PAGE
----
If you could…

I read a fantastic post by  on Writer Unboxed. It’s a letter to her younger, writer self. It’s a beautiful letter (read it here), really well written but what inspired me was the concept.

I think the idea originally came from this post in So You’re a Writer. I thought it was a beautiful thought.

Once upon a time, you were a young reader who wrote for fun. Writing for publication was a distant, daring dream you had hidden deep in your soul. You didn’t think of yourself as a writer because you weren’t published. You wondered if you would make it, if you had what it took. You read like crazy and you wrote. Most of all, you loved to write.

What would you say to that young writer? If you could go back in time, what would you tell him or her?

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The need for self-care

I see burnout every day at my DayJob. We work with the public and they can always use more of your time, your services or simply you. It’s really hard to put a boundary and say no but the alternative is burnout.

Writers experience burnout too. Driven by the thirst to find that elusive dream, I push myself and then push even more. Some times, I push too hard. I lose perspective. That’s why self-care is so important.

Jennifer Gresham wrote a fantastic post on burnout in her blog Everyday Bright. She warns about the danger of overachieving. “In my experience, dreams multiply over time. The more you accomplish, the more you will want and expect to accomplish.”

I don’t think she’s telling us to settle and not dream. I think she’s telling us not to burn out and to not miss out on what we already have accomplished. “The real tragedy is that my dreams often take away from the richness and joy I have in my life right now. …My #1 dream is to enjoy the life I have, not the life I think I should have.”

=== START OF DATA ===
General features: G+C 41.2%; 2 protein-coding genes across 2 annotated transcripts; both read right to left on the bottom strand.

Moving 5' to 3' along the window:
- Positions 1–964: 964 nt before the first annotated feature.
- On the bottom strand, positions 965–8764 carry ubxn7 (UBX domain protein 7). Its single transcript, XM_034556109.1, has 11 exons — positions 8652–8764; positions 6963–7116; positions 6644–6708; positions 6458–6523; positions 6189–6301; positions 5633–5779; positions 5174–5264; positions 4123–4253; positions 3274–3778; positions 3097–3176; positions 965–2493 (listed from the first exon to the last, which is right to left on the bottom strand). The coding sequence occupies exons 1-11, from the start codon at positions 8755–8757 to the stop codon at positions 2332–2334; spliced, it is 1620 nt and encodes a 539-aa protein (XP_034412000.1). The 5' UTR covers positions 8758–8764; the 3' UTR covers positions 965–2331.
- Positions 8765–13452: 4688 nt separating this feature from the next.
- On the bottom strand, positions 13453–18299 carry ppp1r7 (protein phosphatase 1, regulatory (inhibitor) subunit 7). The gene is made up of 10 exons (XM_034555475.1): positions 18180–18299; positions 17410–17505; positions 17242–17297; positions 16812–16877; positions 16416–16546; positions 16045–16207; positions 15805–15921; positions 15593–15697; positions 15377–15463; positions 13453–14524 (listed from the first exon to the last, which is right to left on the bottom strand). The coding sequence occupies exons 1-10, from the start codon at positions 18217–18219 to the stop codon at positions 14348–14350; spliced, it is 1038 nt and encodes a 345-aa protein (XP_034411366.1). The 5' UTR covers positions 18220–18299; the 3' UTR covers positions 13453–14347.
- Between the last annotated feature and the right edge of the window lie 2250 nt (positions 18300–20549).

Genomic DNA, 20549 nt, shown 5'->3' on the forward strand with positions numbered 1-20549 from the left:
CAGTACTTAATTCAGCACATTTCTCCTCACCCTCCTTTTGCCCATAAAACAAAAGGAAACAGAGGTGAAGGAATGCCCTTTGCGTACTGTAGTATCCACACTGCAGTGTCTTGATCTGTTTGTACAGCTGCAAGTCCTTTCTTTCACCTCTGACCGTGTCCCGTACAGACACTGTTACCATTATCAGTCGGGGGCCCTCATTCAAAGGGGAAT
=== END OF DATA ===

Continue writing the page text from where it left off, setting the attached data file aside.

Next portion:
This is a topic that I don’t want to talk about. I don’t want to hear that my dream is taking away from my life. I’d like to hear how to keep writing and become more successful. But that’s denial and that won’t get me very far.

I loved Jennifer’s message and I want to thank her for having the courage to be honest instead of just pretending everything is fine.

She’s not alone. Here’s Barbara O’Neal’s post on writer burnout from Writer Unboxed and Shawn Coyne’s very positive post on the same subject from Steven Pressfield‘s awesome blog. And, one more for the road, this resourceful post on coping mechanisms for writers by Laekan Zea Kemp.

A big thank you to these writers for great, inspiring posts!

Posts I loved this week

Beginning of Spring and blogs everywhere seem full of inspiration. These are the posts I particularly loved this week.

Poor Infinitefreetime…I felt really badly for him after this post. We all have days like that…but they sure suck. On the other hand, I’m not the only one who likes this blog, check out his numbers here. However, don’t click on this post. Do as he says and don’t click on it. It scared the bageezees out of me. Instead go to this post. It’s both cute and funny.

From Live to write – Write to live, a totally cute post. These are problems only readers will understand. And they are all so, so true! Plus the pictures are hilarious.

I’ve had to do it. I’ve had to erase chunks of a story because it just wasn’t right. Just like D. Emery Bunn says, you have to be true to the story. Loved his post on this subject. Absolutely, true. Great post.